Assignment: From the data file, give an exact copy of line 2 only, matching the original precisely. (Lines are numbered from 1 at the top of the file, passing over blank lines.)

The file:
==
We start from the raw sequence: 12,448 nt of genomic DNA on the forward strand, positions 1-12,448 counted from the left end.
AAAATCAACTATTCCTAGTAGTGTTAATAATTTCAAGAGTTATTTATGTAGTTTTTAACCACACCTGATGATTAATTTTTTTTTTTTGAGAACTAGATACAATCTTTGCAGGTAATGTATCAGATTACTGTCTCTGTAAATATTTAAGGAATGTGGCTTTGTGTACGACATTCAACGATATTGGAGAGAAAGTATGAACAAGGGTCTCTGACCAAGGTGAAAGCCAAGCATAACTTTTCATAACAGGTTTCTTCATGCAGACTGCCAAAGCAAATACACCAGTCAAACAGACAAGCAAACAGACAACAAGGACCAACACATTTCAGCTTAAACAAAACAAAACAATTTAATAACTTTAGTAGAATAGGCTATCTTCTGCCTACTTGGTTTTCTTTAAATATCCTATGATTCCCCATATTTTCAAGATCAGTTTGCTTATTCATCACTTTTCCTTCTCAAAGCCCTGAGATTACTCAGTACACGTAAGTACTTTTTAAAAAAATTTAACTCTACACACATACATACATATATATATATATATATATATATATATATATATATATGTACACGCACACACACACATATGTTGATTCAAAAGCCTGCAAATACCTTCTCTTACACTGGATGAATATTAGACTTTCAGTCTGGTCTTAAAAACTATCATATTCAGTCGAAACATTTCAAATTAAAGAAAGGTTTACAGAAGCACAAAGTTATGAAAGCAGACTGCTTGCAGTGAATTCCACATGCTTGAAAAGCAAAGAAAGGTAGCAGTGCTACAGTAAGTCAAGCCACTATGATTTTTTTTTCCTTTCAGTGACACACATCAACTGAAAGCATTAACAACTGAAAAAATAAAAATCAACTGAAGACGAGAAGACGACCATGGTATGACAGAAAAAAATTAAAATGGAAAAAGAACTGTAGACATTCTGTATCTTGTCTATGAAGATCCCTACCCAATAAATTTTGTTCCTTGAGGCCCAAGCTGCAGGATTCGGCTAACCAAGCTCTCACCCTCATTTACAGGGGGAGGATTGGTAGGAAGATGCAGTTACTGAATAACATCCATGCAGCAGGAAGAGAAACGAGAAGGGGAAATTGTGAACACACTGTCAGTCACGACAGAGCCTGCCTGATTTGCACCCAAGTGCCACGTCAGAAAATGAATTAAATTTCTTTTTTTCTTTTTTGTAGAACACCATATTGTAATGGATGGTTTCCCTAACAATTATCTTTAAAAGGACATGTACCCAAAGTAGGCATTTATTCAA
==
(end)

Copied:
AAAATCAACTATTCCTAGTAGTGTTAATAATTTCAAGAGTTATTTATGTAGTTTTTAACCACACCTGATGATTAATTTTTTTTTTTTGAGAACTAGATACAATCTTTGCAGGTAATGTATCAGATTACTGTCTCTGTAAATATTTAAGGAATGTGGCTTTGTGTACGACATTCAACGATATTGGAGAGAAAGTATGAACAAGGGTCTCTGACCAAGGTGAAAGCCAAGCATAACTTTTCATAACAGGTTTCTTCATGCAGACTGCCAAAGCAAATACACCAGTCAAACAGACAAGCAAACAGACAACAAGGACCAACACATTTCAGCTTAAACAAAACAAAACAATTTAATAACTTTAGTAGAATAGGCTATCTTCTGCCTACTTGGTTTTCTTTAAATATCCTATGATTCCCCATATTTTCAAGATCAGTTTGCTTATTCATCACTTTTCCTTCTCAAAGCCCTGAGATTACTCAGTACACGTAAGTACTTTTTAAAAAAATTTAACTCTACACACATACATACATATATATATATATATATATATATATATATATATATATGTACACGCACACACACACATATGTTGATTCAAAAGCCTGCAAATACCTTCTCTTACACTGGATGAATATTAGACTTTCAGTCTGGTCTTAAAAACTATCATATTCAGTCGAAACATTTCAAATTAAAGAAAGGTTTACAGAAGCACAAAGTTATGAAAGCAGACTGCTTGCAGTGAATTCCACATGCTTGAAAAGCAAAGAAAGGTAGCAGTGCTACAGTAAGTCAAGCCACTATGATTTTTTTTTCCTTTCAGTGACACACATCAACTGAAAGCATTAACAACTGAAAAAATAAAAATCAACTGAAGACGAGAAGACGACCATGGTATGACAGAAAAAAATTAAAATGGAAAAAGAACTGTAGACATTCTGTATCTTGTCTATGAAGATCCCTACCCAATAAATTTTGTTCCTTGAGGCCCAAGCTGCAGGATTCGGCTAACCAAGCTCTCACCCTCATTTACAGGGGGAGGATTGGTAGGAAGATGCAGTTACTGAATAACATCCATGCAGCAGGAAGAGAAACGAGAAGGGGAAATTGTGAACACACTGTCAGTCACGACAGAGCCTGCCTGATTTGCACCCAAGTGCCACGTCAGAAAATGAATTAAATTTCTTTTTTTCTTTTTTGTAGAACACCATATTGTAATGGATGGTTTCCCTAACAATTATCTTTAAAAGGACATGTACCCAAAGTAGGCATTTATTCAA